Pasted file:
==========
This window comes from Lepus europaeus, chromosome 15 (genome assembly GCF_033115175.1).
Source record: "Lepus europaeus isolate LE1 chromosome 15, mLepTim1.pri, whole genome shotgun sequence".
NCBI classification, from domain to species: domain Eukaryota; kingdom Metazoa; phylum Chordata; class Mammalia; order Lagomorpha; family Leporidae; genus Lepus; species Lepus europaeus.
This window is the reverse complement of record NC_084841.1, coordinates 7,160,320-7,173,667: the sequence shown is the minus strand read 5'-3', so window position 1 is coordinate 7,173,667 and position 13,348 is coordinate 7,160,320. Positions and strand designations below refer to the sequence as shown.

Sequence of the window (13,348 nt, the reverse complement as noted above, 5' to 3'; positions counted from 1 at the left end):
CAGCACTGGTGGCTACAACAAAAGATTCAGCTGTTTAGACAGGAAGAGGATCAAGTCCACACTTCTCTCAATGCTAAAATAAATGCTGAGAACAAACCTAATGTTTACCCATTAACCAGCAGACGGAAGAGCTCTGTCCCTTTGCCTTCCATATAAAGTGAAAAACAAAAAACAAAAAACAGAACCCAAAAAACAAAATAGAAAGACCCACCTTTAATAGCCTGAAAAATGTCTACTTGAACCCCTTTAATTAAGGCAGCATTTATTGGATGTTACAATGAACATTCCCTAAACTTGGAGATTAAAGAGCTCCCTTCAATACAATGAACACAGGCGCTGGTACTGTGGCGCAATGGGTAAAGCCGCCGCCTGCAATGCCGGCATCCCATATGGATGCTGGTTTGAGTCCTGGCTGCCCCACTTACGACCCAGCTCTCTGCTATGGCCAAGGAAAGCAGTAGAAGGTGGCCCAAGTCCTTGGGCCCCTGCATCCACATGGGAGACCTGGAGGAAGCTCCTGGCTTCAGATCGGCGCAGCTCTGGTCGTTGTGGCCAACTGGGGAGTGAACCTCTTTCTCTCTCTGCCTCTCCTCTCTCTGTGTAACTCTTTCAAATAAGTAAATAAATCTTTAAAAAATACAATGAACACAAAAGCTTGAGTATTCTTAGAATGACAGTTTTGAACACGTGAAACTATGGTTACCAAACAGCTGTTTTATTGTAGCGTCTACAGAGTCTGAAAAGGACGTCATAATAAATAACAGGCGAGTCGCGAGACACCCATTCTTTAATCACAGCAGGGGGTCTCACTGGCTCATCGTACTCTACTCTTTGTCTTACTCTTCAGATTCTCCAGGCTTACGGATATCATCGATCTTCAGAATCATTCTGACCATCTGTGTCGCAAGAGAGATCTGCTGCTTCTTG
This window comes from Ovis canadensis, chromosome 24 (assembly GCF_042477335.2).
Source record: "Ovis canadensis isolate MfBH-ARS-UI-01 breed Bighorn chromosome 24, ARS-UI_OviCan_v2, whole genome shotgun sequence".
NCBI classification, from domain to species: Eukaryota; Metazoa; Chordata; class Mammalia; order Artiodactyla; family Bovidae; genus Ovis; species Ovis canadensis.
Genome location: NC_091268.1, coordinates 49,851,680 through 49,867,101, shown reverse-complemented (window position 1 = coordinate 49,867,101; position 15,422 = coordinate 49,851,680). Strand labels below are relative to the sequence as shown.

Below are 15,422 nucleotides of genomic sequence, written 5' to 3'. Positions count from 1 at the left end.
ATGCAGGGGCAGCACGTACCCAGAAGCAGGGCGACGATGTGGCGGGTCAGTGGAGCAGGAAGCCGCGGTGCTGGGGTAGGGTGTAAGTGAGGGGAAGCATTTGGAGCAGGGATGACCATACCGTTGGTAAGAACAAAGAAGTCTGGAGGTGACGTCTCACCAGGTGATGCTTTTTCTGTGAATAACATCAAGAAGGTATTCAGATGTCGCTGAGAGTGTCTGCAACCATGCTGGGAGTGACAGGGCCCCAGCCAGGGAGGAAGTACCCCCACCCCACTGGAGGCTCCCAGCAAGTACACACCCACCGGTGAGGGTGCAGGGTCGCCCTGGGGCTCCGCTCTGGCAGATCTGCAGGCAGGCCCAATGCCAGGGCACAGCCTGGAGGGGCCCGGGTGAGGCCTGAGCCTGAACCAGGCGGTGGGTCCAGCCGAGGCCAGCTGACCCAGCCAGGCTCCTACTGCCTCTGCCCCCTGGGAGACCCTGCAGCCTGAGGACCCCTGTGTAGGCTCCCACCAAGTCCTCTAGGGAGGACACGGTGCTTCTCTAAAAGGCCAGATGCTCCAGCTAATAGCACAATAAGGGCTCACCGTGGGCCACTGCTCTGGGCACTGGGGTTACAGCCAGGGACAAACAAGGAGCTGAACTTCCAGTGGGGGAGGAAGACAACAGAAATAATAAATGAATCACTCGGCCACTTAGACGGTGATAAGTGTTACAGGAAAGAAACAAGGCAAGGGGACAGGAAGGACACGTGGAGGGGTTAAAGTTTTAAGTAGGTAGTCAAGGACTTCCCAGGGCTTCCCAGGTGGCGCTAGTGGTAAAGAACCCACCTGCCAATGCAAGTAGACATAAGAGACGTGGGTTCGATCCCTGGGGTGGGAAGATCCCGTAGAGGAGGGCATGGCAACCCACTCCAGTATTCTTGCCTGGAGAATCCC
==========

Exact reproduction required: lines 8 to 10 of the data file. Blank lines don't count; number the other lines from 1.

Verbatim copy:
Source record: "Ovis canadensis isolate MfBH-ARS-UI-01 breed Bighorn chromosome 24, ARS-UI_OviCan_v2, whole genome shotgun sequence".
NCBI classification, from domain to species: Eukaryota; Metazoa; Chordata; class Mammalia; order Artiodactyla; family Bovidae; genus Ovis; species Ovis canadensis.
Genome location: NC_091268.1, coordinates 49,851,680 through 49,867,101, shown reverse-complemented (window position 1 = coordinate 49,867,101; position 15,422 = coordinate 49,851,680). Strand labels below are relative to the sequence as shown.